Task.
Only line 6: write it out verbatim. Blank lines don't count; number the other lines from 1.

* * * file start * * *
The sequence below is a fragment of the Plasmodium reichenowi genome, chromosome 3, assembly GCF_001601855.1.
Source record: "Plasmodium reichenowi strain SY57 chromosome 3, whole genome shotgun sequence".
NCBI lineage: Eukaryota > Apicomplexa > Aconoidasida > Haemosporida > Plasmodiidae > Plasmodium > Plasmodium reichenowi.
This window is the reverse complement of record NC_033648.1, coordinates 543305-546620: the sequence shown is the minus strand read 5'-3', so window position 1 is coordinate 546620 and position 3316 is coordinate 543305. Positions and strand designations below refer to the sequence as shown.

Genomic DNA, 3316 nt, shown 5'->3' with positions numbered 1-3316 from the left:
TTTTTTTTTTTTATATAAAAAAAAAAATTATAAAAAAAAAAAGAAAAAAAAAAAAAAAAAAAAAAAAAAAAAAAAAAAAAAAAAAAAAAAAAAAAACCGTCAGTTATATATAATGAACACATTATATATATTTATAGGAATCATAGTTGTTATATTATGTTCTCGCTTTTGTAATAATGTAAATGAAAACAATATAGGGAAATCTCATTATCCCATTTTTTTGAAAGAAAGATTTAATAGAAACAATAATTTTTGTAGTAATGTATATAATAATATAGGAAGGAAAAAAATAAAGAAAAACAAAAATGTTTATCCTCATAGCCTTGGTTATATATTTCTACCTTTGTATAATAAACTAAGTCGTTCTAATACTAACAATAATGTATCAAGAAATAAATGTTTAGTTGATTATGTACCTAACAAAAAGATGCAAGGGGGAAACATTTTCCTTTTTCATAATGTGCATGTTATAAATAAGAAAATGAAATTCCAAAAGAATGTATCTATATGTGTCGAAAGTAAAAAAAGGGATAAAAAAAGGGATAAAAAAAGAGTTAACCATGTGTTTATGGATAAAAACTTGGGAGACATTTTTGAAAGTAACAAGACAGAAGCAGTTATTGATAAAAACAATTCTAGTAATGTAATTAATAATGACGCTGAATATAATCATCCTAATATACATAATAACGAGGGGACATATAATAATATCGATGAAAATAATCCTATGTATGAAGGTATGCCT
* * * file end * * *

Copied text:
TTTTTTTTTTTTATATAAAAAAAAAAATTATAAAAAAAAAAAGAAAAAAAAAAAAAAAAAAAAAAAAAAAAAAAAAAAAAAAAAAAAAAAAAAAAACCGTCAGTTATATATAATGAACACATTATATATATTTATAGGAATCATAGTTGTTATATTATGTTCTCGCTTTTGTAATAATGTAAATGAAAACAATATAGGGAAATCTCATTATCCCATTTTTTTGAAAGAAAGATTTAATAGAAACAATAATTTTTGTAGTAATGTATATAATAATATAGGAAGGAAAAAAATAAAGAAAAACAAAAATGTTTATCCTCATAGCCTTGGTTATATATTTCTACCTTTGTATAATAAACTAAGTCGTTCTAATACTAACAATAATGTATCAAGAAATAAATGTTTAGTTGATTATGTACCTAACAAAAAGATGCAAGGGGGAAACATTTTCCTTTTTCATAATGTGCATGTTATAAATAAGAAAATGAAATTCCAAAAGAATGTATCTATATGTGTCGAAAGTAAAAAAAGGGATAAAAAAAGGGATAAAAAAAGAGTTAACCATGTGTTTATGGATAAAAACTTGGGAGACATTTTTGAAAGTAACAAGACAGAAGCAGTTATTGATAAAAACAATTCTAGTAATGTAATTAATAATGACGCTGAATATAATCATCCTAATATACATAATAACGAGGGGACATATAATAATATCGATGAAAATAATCCTATGTATGAAGGTATGCCT